The NYT takes notice of mash-up ("versus") remixes, like the Public Enemy vs. Dexy's Midnight Runners mix that gets me up out of my seat every time.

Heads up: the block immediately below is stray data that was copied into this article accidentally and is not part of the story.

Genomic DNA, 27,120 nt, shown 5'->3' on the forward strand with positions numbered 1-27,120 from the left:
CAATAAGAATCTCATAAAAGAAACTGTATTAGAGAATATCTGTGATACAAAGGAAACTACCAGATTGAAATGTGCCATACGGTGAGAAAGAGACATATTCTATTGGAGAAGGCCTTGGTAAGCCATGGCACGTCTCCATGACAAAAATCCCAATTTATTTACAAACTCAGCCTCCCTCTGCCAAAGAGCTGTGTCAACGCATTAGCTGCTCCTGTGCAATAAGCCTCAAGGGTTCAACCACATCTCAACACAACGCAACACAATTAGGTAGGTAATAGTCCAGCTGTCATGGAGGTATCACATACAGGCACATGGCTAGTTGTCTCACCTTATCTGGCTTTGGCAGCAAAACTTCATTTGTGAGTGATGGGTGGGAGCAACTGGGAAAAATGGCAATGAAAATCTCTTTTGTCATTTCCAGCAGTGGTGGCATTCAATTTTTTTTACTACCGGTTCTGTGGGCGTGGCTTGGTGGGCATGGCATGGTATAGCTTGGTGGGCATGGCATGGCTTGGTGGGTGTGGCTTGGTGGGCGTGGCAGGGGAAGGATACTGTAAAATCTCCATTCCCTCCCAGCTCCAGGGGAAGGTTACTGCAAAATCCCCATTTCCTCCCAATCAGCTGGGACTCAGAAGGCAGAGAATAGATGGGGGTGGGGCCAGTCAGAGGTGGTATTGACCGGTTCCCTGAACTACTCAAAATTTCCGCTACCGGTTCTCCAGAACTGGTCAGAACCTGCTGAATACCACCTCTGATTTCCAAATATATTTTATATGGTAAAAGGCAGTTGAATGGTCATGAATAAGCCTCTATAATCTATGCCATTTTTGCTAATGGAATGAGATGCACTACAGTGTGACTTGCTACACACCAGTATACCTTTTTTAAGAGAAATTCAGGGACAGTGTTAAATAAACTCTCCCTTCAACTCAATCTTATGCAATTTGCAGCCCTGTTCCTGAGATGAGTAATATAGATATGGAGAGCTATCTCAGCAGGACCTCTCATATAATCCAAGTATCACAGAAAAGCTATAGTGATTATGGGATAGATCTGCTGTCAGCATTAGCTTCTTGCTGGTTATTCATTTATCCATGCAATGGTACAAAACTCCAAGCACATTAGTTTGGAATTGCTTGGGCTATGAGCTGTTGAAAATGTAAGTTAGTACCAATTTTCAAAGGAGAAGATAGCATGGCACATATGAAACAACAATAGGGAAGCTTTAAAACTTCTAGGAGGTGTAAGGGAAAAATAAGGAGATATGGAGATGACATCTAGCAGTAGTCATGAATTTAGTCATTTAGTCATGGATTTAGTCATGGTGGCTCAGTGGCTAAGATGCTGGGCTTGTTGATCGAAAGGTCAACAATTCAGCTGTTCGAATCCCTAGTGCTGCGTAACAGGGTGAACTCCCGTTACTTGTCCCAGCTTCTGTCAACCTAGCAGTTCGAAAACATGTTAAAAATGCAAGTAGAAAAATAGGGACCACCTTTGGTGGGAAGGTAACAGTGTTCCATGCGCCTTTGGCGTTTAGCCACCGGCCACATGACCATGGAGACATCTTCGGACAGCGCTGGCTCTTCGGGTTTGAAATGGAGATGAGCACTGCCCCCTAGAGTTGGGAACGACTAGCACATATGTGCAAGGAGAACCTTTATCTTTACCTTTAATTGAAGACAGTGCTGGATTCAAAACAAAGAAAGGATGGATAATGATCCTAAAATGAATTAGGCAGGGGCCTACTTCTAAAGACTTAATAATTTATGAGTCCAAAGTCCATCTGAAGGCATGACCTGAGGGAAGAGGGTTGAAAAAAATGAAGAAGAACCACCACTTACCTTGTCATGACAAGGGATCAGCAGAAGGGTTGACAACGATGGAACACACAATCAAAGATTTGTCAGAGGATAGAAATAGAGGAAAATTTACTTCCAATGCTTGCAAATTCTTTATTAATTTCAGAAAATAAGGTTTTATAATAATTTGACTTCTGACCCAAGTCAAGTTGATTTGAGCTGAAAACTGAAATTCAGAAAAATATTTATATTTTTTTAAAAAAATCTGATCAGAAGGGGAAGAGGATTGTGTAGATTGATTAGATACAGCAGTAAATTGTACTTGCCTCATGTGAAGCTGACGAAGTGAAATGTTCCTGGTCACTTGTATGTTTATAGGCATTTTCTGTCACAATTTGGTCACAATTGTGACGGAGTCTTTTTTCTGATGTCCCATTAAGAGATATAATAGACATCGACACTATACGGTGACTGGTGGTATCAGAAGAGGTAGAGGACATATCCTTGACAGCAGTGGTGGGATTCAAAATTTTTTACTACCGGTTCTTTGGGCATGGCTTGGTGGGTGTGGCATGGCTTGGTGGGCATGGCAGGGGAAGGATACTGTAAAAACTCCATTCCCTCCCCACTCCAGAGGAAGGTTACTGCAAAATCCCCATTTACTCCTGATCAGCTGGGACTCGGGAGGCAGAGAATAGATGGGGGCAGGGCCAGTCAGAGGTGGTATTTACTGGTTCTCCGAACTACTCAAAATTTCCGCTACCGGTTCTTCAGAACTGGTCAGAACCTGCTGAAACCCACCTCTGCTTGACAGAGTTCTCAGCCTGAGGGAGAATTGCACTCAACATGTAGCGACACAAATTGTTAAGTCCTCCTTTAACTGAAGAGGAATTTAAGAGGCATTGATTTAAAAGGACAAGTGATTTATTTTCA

Making new songs out of existing works, of course, is nothing new. There are precedents in everything from 20th century classical to cartoon music, and it is the cornerstone of hip-hop, be it early pioneers like Grandmaster Flash or later innovators like Dr. Dre. In the 80's and 90's, avant-garde sound artists like Plunderphonic, Negativland and the Tape-Beatles (as well as the pop pranksters the KLF) challenged copyright law with collages made of everything from found sounds to top 40 hits. But many musical observers trace the official beginnings of the British bootleg scene to the Evolution Control Committee, which in 1993 mixed a Public Enemy a cappella with music by Herb Alpert.